Beverly Eckert from 2005: "He told me he was on the 105th floor and he'd been trying to find a way out. He told me he hadn't had any success and now the stairwell was full of smoke. I asked if it hurt for him to breathe and he paused for a moment and then said no. He loved me enough to lie.
"We stopped talking about escape routes and then we just started talking about all the happiness we shared during our lives together. I told him that I wanted to be there with him but he said no, no he wanted me to live a full life. And as the smoke got thicker he just kept whispering 'I love you over and over'. I just wanted to crawl through the phone lines to him and hold him one last time.
"Then I heard a sharp crack followed by the sound of an avalanche, it was the building beginning to collapse. I called his name into the phone over and over, but I just sat there pressing the phone to my heart."
Susan Bourque: "I think she probably would have traded places with him if she could have, their love was so deep and I don't think she could conceive of life without him at that point."
Scott Brown: "For Sean to say 'I want you to have a good life', what did that mean when he said that?"
Karen Eckert: "That was so Sean, so much like Sean, worried about her and worried about the effect of all, but 'have a good life' and she did that, she did that with a vengeance."
Beverly became one of the founders of the Voices of September 11th- the families' group that pressured the government to investigate how the attacks happened and to develop ways to prevent future attacks.
And as she thought about Sean's words to her about living a full life, Beverly decided one of the ways to do that was to give back and so she became involved with Habitat For Humanity.
Karen Eckert: "And the reason is it does a lot of good things, but also Sean and Beverly had three houses in their life, old houses and they would always redo them top to finish.
"Beverly worked along side of him, so she said what better way I can feel close to him doing Habitat, I can do something good. She used his tools. And it became something loving of her to give back to the world and she said 'I feel close to Sean when I'm doing that', beautiful."
In the years after Sean's death, their love affair continued.
Karen Eckert: "Sean never left her thoughts or her heart or anything. You could tell in the way that she carried on afterward and carried that love forward, it was just burning bright in her the whole time."
On what would have been Sean's 57th birthday, Beverly wrote him a letter. We had her sisters and Sean's read a part of it:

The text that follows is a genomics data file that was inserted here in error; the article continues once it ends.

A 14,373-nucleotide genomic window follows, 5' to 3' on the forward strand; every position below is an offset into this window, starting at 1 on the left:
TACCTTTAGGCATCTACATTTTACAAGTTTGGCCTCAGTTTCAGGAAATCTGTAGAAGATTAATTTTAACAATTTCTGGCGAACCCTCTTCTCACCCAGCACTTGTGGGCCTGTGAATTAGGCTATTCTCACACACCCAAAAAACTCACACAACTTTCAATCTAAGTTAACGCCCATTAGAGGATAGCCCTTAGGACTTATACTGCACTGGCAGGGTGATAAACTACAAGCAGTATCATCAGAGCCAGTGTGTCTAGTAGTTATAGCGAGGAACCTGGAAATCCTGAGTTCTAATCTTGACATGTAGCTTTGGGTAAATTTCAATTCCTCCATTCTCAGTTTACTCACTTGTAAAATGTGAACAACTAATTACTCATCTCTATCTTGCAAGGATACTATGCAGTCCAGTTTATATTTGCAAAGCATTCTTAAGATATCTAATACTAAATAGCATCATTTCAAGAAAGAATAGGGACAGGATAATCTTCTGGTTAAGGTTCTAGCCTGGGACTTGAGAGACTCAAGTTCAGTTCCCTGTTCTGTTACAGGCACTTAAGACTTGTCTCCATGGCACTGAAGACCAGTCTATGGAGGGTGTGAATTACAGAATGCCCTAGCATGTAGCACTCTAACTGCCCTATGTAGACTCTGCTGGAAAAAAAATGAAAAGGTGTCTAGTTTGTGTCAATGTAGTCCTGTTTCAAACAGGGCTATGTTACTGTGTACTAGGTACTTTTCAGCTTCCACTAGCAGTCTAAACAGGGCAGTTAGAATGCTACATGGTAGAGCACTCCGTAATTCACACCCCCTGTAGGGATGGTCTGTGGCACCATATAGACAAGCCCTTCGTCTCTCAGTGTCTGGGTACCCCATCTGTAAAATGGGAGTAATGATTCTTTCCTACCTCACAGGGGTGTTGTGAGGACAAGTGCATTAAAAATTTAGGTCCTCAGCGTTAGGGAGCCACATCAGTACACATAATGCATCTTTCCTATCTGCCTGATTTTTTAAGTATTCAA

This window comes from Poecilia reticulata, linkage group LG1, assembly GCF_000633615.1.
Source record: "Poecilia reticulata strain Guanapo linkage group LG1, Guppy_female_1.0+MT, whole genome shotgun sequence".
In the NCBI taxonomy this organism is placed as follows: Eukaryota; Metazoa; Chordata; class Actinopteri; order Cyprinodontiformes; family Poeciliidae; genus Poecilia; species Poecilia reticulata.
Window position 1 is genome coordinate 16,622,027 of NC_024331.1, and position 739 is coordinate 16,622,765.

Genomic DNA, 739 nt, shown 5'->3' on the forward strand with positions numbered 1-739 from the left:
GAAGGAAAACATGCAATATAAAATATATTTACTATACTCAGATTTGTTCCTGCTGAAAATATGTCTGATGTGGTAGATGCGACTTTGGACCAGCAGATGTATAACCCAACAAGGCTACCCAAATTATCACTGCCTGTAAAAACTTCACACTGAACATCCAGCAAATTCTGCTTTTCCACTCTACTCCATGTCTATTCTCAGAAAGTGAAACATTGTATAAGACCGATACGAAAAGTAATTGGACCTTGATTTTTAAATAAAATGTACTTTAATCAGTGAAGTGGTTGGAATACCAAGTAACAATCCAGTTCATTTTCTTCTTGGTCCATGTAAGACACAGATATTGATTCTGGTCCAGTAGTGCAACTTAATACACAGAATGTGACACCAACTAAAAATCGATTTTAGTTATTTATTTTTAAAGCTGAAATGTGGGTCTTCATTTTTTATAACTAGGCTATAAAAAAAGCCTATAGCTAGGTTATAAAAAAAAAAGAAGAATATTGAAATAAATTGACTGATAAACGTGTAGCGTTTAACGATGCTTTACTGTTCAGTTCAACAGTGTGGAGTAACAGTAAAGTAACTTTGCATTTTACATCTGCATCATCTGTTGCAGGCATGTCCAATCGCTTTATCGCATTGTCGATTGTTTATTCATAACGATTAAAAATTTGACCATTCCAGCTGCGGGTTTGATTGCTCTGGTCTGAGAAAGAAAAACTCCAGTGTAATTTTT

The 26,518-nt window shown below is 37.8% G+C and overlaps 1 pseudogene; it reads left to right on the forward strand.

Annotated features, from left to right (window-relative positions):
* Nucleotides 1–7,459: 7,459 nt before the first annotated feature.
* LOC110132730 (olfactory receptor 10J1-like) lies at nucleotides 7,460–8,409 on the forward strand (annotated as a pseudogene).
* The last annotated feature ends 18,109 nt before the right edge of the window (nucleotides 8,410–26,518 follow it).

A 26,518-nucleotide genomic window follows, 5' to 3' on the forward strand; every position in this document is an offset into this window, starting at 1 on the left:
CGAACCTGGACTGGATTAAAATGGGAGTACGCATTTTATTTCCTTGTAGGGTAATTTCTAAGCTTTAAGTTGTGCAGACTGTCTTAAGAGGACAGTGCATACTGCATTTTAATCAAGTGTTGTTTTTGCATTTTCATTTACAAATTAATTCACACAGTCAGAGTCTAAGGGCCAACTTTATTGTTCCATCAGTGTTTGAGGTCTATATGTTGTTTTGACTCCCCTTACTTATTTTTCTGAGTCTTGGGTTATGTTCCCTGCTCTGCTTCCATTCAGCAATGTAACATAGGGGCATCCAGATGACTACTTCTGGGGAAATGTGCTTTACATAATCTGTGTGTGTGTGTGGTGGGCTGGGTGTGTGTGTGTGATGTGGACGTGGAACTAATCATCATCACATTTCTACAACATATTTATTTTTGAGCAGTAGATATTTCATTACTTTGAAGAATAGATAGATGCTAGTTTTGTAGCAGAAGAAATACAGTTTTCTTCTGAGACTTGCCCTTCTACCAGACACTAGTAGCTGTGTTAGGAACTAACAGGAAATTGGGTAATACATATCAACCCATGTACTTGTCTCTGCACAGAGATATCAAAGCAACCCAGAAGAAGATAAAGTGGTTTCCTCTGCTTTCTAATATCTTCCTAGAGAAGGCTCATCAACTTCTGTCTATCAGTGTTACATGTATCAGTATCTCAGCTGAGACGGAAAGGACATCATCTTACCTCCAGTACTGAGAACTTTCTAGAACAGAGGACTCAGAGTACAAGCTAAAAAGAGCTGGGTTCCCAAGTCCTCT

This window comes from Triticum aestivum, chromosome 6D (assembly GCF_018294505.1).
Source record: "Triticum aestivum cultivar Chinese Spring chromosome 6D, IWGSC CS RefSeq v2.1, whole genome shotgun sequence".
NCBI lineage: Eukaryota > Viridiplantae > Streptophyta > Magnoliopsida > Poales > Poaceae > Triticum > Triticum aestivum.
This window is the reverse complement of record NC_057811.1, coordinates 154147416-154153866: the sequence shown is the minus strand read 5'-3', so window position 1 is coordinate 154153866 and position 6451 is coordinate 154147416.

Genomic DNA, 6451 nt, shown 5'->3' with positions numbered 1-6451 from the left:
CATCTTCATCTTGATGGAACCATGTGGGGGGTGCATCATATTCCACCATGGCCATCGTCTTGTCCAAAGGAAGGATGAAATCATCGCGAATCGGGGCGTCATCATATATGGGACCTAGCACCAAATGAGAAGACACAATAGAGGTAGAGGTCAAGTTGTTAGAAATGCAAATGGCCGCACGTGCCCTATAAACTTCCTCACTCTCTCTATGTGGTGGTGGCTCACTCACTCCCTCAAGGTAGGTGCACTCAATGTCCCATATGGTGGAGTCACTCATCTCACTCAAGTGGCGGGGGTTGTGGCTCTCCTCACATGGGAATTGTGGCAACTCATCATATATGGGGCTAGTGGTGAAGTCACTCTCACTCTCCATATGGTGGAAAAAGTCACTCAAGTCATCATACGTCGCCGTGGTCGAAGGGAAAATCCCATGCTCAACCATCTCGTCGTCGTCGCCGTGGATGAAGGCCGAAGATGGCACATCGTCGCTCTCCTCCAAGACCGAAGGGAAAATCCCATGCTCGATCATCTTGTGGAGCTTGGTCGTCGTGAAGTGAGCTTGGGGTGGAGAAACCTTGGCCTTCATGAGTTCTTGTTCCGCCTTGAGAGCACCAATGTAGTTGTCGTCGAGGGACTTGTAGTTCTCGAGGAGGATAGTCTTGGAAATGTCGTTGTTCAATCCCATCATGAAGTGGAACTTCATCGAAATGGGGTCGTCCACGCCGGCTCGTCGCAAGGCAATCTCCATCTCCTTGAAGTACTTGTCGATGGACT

"Something I've come to realize over the past six and a half years Sean is that death has no power over our hearts. Neither yours, nor ours. I want you to know how much you are loved and remembered. You are with us still. All my love, all my life, Beverly."
One year later, on February 12th, 2009, Beverly was flying to Buffalo to celebrate what would have been Sean's 58th birthday, which included a scholarship dinner in his name at Canisius High School.
She was on flight 3407 that crashed in Clarence.
Karen Eckert: "It's almost like a movie script. The irony, the insult, to have her killed in a completely preventable plane crash when she had focused her wrath on the airline industry after 9/11. It's just unbelievable to us. Can you find solace now she doesn't have the pain, now they're together? I don't know, sometimes we think like that too to be honest with you. I don't know."
Scott Brown: "What do you think they're doing now together?"
Karen Eckert: "When I think of them together now I think of them smiling, Neither one ever left, you feel them. I can't explain it, you just feel them everywhere."
Susan Bourque: "My image of the two of them will always be of them sitting outside, maybe in some dappled sunlight with a glass of wine each. And having a good time."
Scott Brown: "Do you think what they had together even though it ended much too soon is something that a lot of people never have?"
Karen Eckert: "Oh absolutely, it's probably one of the most special relationships I've ever been witness to, and for 34 years they had it. And it's like, wow."
And so we end our fairly tale story as we began it.
"We just wanted a happily ever after like Camelot, and I think we did pretty well," said Beverly in an interview after Sean died.